If you’re like me, you enjoy working on your own machinery and equipment. In some cases, it makes sense to work on your own personal firearms. This can save time, hassle, and money. At the same time, working on your own gun can result in scratches, damage, and as a worst case scenario, ruining your gun!
It’s important to know what you need to do, how you need to do it, and to be equipped with the right tools. While you can find plenty of information on the internet regarding gunsmithing, much of this information is ill-informed or flat out inaccurate. It’s always good to go to a source you can trust for information. This could be respected bloggers (such as Grant Cunningham), reputable online retailers such as Brownells, or other companies that post information online.
Recently, I had need to do a complete dis-assembly of one of my Smith and Wesson 629 44 Magnum revolvers (more on that later). I have done some repair jobs on revolvers, but this time I needed more information, and wanted to benefit from the experience of a Smith and Wesson expert. So, I decided to order “The S&W Revolver – A Shop Manual” by Jerry Kuhnhausen.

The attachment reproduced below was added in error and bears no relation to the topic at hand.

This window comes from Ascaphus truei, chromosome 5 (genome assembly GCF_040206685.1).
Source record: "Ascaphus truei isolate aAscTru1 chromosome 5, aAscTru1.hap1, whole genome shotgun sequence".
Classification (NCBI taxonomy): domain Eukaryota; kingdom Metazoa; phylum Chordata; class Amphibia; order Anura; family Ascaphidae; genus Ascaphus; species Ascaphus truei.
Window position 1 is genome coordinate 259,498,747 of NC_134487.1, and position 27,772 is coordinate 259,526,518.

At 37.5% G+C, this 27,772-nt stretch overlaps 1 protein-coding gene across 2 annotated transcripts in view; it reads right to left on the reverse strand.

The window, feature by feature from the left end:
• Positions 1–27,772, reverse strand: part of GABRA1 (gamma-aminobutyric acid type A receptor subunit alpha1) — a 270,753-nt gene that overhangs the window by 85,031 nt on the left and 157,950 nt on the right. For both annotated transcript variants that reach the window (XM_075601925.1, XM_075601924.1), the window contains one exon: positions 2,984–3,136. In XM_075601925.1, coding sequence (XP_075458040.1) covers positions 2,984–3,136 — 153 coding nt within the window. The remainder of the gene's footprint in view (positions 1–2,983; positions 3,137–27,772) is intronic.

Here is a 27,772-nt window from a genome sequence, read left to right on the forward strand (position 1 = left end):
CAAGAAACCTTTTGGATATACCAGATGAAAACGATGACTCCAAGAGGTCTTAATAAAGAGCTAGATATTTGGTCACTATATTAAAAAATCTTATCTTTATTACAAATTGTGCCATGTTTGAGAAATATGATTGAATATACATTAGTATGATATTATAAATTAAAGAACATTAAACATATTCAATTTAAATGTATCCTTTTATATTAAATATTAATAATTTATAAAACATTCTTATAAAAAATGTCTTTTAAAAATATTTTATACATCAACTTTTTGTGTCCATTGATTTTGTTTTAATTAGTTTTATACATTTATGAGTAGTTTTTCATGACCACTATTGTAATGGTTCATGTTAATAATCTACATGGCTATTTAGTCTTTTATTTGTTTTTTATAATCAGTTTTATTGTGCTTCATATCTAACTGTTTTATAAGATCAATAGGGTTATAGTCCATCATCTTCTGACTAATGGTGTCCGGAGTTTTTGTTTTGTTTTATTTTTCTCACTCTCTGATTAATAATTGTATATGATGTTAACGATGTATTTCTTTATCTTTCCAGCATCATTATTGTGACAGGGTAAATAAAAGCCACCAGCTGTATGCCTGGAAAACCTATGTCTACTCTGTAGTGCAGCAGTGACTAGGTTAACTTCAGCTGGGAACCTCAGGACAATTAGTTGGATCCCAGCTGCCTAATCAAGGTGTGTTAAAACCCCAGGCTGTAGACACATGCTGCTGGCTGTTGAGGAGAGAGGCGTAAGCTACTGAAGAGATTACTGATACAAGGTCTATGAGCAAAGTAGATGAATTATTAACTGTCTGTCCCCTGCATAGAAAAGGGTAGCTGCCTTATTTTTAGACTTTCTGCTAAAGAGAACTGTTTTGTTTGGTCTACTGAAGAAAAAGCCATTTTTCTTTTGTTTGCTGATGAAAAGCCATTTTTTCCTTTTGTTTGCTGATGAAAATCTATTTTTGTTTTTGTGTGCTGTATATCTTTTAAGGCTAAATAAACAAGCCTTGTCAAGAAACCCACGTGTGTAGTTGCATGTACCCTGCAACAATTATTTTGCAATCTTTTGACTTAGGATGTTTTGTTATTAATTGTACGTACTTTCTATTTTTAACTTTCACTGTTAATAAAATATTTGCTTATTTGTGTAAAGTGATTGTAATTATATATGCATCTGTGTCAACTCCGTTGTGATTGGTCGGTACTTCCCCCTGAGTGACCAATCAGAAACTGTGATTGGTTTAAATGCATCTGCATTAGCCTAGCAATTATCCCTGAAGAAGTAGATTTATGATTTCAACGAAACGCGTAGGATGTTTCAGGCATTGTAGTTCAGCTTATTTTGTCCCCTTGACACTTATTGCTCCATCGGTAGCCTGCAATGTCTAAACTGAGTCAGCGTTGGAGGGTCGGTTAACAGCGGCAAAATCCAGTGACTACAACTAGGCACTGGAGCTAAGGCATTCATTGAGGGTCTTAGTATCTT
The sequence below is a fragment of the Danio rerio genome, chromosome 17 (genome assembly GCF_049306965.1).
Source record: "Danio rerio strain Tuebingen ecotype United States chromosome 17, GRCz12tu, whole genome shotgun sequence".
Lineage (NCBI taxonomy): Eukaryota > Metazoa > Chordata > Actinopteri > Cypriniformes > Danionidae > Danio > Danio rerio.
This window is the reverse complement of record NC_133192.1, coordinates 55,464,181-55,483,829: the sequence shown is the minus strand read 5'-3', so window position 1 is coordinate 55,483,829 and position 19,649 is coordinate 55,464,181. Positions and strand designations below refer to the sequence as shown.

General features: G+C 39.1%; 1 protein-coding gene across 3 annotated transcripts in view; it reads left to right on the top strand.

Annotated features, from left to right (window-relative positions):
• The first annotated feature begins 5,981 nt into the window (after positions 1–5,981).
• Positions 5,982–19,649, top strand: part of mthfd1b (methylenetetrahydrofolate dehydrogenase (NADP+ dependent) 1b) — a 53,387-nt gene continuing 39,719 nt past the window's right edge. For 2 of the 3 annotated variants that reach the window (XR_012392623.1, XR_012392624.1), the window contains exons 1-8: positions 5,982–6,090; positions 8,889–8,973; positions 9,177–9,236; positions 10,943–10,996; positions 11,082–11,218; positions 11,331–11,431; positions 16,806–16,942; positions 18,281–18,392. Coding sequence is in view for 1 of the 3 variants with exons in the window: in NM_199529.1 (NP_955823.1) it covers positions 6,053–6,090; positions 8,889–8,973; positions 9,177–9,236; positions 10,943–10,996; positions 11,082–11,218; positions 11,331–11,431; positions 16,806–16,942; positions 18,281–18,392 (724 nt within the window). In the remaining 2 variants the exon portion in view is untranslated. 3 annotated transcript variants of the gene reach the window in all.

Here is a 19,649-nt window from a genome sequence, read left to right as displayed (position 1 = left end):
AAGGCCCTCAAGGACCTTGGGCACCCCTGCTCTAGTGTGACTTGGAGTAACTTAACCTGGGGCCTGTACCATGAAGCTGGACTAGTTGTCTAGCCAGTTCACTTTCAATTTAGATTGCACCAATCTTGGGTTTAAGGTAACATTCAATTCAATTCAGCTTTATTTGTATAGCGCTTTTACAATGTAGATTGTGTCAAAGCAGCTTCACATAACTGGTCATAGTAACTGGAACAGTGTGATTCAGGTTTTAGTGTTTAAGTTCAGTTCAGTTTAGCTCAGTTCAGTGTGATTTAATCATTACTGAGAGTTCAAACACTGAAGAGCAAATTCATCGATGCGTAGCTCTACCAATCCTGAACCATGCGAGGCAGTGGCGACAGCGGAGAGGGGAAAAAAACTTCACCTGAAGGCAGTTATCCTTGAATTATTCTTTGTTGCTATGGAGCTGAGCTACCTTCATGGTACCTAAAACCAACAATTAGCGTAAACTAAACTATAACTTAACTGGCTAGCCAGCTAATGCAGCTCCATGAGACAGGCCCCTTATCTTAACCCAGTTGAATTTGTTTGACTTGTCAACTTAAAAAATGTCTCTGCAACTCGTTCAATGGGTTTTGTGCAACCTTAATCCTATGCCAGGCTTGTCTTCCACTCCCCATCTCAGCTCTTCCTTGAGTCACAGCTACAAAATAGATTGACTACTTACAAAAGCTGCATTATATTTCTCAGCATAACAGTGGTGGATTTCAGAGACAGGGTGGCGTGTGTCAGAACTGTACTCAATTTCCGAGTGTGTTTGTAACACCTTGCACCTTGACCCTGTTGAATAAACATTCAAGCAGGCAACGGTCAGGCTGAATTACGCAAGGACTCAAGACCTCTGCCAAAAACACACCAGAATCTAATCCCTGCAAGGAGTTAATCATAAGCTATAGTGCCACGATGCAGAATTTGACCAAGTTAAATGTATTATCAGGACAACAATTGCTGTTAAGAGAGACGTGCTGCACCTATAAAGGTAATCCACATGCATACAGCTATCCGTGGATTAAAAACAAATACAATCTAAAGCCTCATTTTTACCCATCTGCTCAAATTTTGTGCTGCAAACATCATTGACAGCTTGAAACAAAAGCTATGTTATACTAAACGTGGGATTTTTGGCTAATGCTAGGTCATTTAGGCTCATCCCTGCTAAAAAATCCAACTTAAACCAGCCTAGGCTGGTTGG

During the dis-assembly process, it was extremely helpful to have this reference as an aid. I was able to anticipate when a tightly wound spring was under tension, or when the removal of a component or assembly would take special attention. It was also nice to have warnings such as “a common mistake here is for your screwdriver to slip and scratch xxx part”. I’d rather not repeat common mistakes!
While I was at it, I bought Jerry’s 1911 shop manual. Again, an extremely valuable resource when working on 1911 pistols. We’ll get around to discussing that at some point as well!